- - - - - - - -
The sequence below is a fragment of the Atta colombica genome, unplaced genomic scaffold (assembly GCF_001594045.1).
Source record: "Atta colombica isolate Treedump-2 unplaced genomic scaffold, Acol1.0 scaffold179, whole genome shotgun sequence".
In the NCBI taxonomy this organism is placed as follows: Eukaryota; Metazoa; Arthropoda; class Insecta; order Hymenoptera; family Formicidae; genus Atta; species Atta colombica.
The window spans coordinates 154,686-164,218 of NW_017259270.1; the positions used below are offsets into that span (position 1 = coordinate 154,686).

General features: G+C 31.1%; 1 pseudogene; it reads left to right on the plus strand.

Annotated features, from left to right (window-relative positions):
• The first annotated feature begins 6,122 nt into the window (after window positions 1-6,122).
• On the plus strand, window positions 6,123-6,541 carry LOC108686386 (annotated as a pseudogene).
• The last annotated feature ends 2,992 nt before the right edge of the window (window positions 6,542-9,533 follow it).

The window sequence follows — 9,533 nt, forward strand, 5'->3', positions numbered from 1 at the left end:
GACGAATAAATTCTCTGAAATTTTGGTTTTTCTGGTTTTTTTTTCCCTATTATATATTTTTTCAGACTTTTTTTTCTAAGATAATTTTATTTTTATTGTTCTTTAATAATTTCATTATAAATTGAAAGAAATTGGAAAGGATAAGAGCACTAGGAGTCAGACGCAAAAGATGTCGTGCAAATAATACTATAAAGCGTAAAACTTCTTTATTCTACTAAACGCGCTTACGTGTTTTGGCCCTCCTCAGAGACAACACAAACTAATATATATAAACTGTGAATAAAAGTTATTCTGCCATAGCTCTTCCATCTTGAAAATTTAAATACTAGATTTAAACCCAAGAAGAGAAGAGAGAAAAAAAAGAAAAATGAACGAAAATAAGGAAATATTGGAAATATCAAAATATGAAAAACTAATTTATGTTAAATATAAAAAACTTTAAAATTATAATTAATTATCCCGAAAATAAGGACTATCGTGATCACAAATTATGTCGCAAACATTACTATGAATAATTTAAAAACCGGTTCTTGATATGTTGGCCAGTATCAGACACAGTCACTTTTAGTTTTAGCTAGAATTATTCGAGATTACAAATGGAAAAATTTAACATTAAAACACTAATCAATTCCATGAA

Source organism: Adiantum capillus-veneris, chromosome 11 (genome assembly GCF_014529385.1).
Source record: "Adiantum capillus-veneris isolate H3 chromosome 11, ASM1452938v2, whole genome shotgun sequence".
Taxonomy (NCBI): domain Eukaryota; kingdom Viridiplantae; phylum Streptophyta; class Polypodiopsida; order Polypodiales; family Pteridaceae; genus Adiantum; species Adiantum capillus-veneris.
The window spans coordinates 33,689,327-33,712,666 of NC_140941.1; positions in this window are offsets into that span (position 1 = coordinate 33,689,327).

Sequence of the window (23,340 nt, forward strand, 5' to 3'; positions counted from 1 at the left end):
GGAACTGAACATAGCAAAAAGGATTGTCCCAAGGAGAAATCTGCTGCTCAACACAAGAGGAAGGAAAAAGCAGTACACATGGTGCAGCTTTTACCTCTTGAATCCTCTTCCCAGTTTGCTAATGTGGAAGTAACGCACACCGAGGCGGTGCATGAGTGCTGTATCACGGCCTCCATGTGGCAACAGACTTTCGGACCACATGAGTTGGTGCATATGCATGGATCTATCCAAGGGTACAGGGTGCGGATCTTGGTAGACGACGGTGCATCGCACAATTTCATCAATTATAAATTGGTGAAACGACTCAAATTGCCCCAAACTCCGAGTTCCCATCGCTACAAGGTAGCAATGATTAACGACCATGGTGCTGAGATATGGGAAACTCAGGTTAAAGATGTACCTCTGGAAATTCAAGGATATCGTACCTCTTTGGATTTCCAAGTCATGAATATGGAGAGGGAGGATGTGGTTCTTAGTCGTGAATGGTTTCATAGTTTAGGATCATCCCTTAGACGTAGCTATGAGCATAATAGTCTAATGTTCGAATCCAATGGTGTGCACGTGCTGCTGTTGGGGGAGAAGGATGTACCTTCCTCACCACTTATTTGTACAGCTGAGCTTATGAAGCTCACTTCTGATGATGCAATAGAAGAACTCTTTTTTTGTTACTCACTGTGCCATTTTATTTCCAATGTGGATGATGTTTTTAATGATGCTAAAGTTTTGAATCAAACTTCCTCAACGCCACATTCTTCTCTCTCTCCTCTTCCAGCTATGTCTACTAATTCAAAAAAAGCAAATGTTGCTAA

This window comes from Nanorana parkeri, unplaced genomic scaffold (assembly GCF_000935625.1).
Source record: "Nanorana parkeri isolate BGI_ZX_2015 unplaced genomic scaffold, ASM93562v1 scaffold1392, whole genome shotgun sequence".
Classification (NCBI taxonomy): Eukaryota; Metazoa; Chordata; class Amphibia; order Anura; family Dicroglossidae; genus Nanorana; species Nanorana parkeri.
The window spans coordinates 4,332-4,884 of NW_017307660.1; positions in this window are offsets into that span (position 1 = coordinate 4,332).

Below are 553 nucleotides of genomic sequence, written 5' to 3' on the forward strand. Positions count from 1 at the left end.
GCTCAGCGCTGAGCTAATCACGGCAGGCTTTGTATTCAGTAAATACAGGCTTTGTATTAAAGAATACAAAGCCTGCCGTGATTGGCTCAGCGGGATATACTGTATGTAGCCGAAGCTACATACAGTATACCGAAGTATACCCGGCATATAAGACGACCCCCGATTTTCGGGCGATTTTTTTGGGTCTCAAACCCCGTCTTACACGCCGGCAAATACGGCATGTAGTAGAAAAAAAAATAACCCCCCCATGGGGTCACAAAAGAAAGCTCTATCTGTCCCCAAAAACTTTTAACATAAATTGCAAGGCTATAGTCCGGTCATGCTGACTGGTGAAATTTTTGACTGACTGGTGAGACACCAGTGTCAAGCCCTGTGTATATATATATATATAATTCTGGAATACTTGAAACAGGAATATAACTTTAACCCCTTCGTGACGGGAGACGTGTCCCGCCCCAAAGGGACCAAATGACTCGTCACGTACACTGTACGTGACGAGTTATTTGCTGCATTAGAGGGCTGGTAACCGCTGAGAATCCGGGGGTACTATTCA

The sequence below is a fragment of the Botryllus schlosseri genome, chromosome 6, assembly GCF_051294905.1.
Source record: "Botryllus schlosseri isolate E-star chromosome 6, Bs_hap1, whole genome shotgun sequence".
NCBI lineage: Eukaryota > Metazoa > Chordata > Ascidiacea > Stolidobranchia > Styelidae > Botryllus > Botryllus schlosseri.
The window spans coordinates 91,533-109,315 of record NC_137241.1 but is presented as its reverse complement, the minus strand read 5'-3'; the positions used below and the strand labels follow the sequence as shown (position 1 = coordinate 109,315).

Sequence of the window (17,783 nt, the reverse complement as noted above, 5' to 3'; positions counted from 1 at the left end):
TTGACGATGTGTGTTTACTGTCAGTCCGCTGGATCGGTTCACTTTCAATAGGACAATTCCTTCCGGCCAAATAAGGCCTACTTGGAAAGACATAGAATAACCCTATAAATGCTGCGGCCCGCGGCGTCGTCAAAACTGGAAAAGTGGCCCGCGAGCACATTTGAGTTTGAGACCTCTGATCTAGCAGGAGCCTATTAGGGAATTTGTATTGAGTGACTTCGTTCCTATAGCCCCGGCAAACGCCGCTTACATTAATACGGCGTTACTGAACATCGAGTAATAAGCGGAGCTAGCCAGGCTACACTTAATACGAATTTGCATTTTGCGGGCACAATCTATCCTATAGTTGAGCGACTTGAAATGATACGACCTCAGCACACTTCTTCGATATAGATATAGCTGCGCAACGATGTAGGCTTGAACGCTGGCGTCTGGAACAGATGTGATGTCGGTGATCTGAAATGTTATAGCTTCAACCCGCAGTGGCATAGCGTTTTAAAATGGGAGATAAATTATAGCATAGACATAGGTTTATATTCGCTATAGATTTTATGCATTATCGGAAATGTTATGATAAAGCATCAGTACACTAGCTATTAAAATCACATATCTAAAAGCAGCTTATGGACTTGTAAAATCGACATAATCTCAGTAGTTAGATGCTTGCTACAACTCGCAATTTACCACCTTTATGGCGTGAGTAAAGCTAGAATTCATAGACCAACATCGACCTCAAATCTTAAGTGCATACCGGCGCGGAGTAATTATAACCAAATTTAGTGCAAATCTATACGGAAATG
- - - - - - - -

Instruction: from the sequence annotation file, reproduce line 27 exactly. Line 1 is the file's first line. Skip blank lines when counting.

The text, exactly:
The window spans coordinates 91,533-109,315 of record NC_137241.1 but is presented as its reverse complement, the minus strand read 5'-3'; the positions used below and the strand labels follow the sequence as shown (position 1 = coordinate 109,315).